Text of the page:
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Fast & Easy Powerful Cannabis Soil Mix

Fast & Easy Powerful Cannabis Soil Mix

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HOWDY TO ALL, Rev here bringing you guys a really potent and simple soil blend. I know from so many emails that there are many of you that are new-ish to growing legal cannabis, and are overwhelmed by all the information coming in on this subject. So, what you choose to do is just used bagged soil, and use some top dressings and/or teas; and hey, by all means if you are happy with your methods, don’t change them in any big way. But, rather than just plain old bagged soil, try this blend and see what you think. Now this is not nearly as potent as something more complex like my TLO Supernatural Soil Mix, but it will work way-way better than just the straight bagged soil. Let’s first consider our bagged soil options.


My favorite commercially available soil mixes are as follows; the Potting Soil by G&B (about $10.00 USD) and Fox Farm’s Ocean Forest soil (about $15.00-20.00 USD). But essentially, you just need a good mix that is labeled 100% or ALL organic in the ingredients. Look at the ingredients listed on the bag, look for the good stuff like castings, things like oyster shell, guanos, kelp meal, etc. As far as bagged earthworm castings, most of these that come in bags that are commercially available are good or great; and living worms in the castings is a very good sign.


Seriously always try and avoid using soil mixes that are high in peat moss levels, when you are growing using all-natural styles that are probiotic (life friendly). I find these soils to be a little to favorable to the fungus; nothing wrong with some fungus in your soil, just a problem when it becomes too dominant within a growing container of soil used for growing cannabis; something like blueberries, or African violets would love it. Most bagged compost I have ever seen is seriously weak/useless compared to compost you can easily make at home. Get a compost tumbler and really kick your composting game up a big notch.


Rev’s Simple Soil Mix for Newer Growers

  • 2 to 3 cubic feet of bagged soil (about 12-18 gallons)
  • 1 to 1.5 cubic feet of small nugget size perlite, or pumice, or vermiculite (or any combo of these)
  • 1 to 1.5 cubic feet of earthworm castings or homemade awesome compost
  • 1 to 1 ½ cups fine-screened and composted steer manure
  • 1 cup of greensand (silicone, potassium, and much more)
  • ½ cup of Crab Meal (chitin and calcium etc.)
  • ½ cup DE (diatomaceous earth)
  • 2 to 3 tablespoons of Epsom Salt (magnesium and sulfur: DO NOT go overboard with this)
  • 2 to 3 heaping tablespoons of soft rock phosphate, OR bone meal – soft rock phos. 1st choice


Even Simpler and Still Better than Bagged Alone

  • 2 to 3 cubic feet of bagged soil (about 12-18 gallons)
  • 1 to 1.5 cubic feet of small nugget size perlite, or pumice, or vermiculite (or any combo of these)
  • 1 to 1.5 cubic feet of earthworm castings or homemade awesome compost
  • 1 cup of greensand
  • 2 to 3 tablespoons of Epsom salt
  • ½ cup DE (diatomaceous earth)
  • ½ cup bone meal (I use Fishbone Meal myself)


Don’t worry that you don’t see anything like kelp meal, or blood meal, the additions of these kinds of organic matter really needs to be fast composted (“cooked”) first, before using. These soil mixes will work in beautiful symbiosis with quality bagged soil mixes, which always contain high percentages of organic matter to start with, like kelp, guanos, castings, etc. that have already been composted. These soil mixes are ready to rock no composting needed. The reason for the DE is two-fold, silicone, and calcium.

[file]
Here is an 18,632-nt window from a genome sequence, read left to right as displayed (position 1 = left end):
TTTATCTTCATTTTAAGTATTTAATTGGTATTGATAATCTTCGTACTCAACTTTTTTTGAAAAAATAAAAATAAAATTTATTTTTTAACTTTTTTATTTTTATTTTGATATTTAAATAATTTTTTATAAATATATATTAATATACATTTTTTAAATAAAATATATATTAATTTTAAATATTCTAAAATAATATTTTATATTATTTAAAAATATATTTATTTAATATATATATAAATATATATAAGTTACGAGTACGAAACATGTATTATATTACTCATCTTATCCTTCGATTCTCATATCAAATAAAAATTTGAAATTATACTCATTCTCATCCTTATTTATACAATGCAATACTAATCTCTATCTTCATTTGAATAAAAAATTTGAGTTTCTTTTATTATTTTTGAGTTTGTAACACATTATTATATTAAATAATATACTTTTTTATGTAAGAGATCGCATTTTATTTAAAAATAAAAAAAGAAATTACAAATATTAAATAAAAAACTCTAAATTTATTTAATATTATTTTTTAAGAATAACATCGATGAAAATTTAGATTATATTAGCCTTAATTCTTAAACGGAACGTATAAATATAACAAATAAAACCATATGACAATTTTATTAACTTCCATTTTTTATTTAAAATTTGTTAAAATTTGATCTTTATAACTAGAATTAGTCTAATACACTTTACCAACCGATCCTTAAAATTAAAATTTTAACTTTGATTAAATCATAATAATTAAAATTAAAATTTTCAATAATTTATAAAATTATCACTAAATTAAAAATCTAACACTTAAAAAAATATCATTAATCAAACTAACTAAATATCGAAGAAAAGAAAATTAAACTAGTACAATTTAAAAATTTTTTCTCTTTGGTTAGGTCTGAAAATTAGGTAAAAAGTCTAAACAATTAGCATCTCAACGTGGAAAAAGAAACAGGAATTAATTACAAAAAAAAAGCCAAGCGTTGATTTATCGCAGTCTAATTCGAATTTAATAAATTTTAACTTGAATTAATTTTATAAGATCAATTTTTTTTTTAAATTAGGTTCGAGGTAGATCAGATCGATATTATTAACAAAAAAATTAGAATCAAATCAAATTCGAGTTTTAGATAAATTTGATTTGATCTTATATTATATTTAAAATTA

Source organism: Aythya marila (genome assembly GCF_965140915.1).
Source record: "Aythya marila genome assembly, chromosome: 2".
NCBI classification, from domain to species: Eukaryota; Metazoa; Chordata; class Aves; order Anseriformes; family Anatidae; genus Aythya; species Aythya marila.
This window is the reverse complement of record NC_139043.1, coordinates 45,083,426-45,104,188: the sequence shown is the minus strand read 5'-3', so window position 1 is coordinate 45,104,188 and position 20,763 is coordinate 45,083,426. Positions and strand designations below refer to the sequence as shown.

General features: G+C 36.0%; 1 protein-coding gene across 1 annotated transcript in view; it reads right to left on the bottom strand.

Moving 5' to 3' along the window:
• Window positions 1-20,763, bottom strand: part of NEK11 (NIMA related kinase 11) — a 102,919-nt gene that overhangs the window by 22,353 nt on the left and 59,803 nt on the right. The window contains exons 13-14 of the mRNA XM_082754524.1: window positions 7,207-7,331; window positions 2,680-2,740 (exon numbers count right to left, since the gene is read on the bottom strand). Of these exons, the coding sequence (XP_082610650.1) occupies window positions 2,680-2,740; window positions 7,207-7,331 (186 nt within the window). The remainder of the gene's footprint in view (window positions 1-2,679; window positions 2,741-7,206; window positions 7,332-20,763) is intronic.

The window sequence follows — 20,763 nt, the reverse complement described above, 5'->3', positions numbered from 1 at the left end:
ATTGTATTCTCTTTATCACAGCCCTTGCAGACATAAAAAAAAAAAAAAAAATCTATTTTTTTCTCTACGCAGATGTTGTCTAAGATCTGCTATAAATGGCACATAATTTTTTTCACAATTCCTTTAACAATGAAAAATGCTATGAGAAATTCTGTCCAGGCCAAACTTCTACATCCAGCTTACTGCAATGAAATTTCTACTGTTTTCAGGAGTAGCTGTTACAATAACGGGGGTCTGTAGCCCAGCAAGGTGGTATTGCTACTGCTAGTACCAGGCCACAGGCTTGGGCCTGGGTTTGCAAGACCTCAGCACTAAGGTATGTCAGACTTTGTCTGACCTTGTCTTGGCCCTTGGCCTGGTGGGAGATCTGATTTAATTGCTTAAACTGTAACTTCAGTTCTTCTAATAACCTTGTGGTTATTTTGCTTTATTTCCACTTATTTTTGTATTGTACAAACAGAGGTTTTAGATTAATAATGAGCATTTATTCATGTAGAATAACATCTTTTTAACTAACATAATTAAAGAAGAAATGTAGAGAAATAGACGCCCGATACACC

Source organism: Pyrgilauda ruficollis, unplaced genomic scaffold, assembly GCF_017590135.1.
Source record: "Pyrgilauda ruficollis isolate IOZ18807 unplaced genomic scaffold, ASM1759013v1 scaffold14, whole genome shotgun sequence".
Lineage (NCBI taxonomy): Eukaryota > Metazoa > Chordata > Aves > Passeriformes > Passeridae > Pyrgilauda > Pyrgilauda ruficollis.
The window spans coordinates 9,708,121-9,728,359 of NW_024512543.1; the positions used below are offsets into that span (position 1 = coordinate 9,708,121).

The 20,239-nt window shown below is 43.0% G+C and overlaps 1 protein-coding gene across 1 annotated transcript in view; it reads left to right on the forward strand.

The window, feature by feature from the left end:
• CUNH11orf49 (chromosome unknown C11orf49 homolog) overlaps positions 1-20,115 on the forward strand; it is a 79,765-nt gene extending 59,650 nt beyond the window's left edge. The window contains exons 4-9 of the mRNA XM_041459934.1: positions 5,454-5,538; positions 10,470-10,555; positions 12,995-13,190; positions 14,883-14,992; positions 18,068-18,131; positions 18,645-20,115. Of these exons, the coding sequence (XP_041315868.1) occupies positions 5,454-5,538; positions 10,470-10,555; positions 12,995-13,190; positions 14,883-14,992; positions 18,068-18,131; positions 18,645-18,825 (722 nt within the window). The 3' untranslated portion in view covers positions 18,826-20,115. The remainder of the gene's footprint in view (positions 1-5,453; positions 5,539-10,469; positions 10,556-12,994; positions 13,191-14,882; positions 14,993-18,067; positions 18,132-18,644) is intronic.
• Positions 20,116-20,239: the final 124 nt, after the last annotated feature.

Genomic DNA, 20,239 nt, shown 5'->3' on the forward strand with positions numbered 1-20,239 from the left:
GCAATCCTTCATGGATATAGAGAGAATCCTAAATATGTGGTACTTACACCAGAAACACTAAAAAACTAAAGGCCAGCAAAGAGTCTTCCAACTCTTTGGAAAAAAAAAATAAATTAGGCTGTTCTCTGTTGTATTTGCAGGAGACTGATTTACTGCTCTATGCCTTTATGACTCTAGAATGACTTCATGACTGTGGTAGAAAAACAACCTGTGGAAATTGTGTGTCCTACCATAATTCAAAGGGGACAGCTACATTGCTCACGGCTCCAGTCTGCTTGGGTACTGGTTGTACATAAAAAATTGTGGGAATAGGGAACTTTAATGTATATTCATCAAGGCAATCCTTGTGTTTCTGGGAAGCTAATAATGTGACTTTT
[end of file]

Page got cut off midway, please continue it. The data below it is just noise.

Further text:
• It is uber important that you do not use chlorinated water with these amended soil blends.
  • Water with a PPM value (use a cheap TDS meter to read) of between 70-90 PPM will work excellent with these mixes, assuming the water has “normal” values of magnesium and calcium present.
  • Try and use mostly just good water on your plants. Transplant more often, move up slowly in small increments regarding container sizes each time. This builds denser root systems.
  • If you have something like well water that is high in PPM just “cut” the well water using rain/reverse osmosis/distilled water to reach desired PPM level. Remember the formula so you can just knock it out without having to keep metering it each time.


Problems growing organically are far more often “operator error” than anything else. Things like watering skills matter huge; using those self-watering style of growing containers can really help with this problem. Overfeeding is another huge thing, so try and resist urges to feed, you will learn that with a bit of patience, organically grown container plants are quite capable of taking care of themselves. Under 1,000 watt HID or their equivalent regarding lighting, I would flower in 7 gallon containers. Under 400 watt HID or their equivalent, I would use 5 gallon containers to flower in.


I collect some of my compost in a large bowl in my kitchen, including a lot of coffee grounds and filters (used) so it’s always fairly moist. This bowl I use for about 7-10 days without any foul smells, before transferring my organic scraps to my composting tumbler; I recommend these tumblers highly.


Be well my fellow growers, and I’ll be back soon with more stuff for your melons and your gardens, so stay tuned, and as always, keep the shiny side up and the dirty side down. Cheers.



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